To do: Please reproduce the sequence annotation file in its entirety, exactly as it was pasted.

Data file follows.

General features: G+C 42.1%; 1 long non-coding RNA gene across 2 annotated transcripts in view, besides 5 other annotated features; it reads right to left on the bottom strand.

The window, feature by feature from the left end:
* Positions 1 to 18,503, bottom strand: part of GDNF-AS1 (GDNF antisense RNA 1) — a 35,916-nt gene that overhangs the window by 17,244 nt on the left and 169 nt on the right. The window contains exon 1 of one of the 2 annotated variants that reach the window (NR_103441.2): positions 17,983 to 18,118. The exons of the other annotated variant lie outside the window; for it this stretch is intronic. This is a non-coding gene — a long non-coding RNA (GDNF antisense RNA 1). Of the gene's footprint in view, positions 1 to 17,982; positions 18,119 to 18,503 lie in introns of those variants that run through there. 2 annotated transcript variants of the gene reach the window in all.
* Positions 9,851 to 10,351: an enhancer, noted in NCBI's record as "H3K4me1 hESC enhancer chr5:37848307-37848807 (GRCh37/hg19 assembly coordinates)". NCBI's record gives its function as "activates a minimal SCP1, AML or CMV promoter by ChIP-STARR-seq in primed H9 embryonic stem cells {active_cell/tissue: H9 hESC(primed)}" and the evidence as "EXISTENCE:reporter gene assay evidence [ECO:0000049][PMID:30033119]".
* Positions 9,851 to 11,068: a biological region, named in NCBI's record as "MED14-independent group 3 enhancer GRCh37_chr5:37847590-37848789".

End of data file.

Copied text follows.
General features: G+C 42.1%; 1 long non-coding RNA gene across 2 annotated transcripts in view, besides 5 other annotated features; it reads right to left on the bottom strand.

The window, feature by feature from the left end:
* Positions 1 to 18,503, bottom strand: part of GDNF-AS1 (GDNF antisense RNA 1) — a 35,916-nt gene that overhangs the window by 17,244 nt on the left and 169 nt on the right. The window contains exon 1 of one of the 2 annotated variants that reach the window (NR_103441.2): positions 17,983 to 18,118. The exons of the other annotated variant lie outside the window; for it this stretch is intronic. This is a non-coding gene — a long non-coding RNA (GDNF antisense RNA 1). Of the gene's footprint in view, positions 1 to 17,982; positions 18,119 to 18,503 lie in introns of those variants that run through there. 2 annotated transcript variants of the gene reach the window in all.
* Positions 9,851 to 10,351: an enhancer, noted in NCBI's record as "H3K4me1 hESC enhancer chr5:37848307-37848807 (GRCh37/hg19 assembly coordinates)". NCBI's record gives its function as "activates a minimal SCP1, AML or CMV promoter by ChIP-STARR-seq in primed H9 embryonic stem cells {active_cell/tissue: H9 hESC(primed)}" and the evidence as "EXISTENCE:reporter gene assay evidence [ECO:0000049][PMID:30033119]".
* Positions 9,851 to 11,068: a biological region, named in NCBI's record as "MED14-independent group 3 enhancer GRCh37_chr5:37847590-37848789".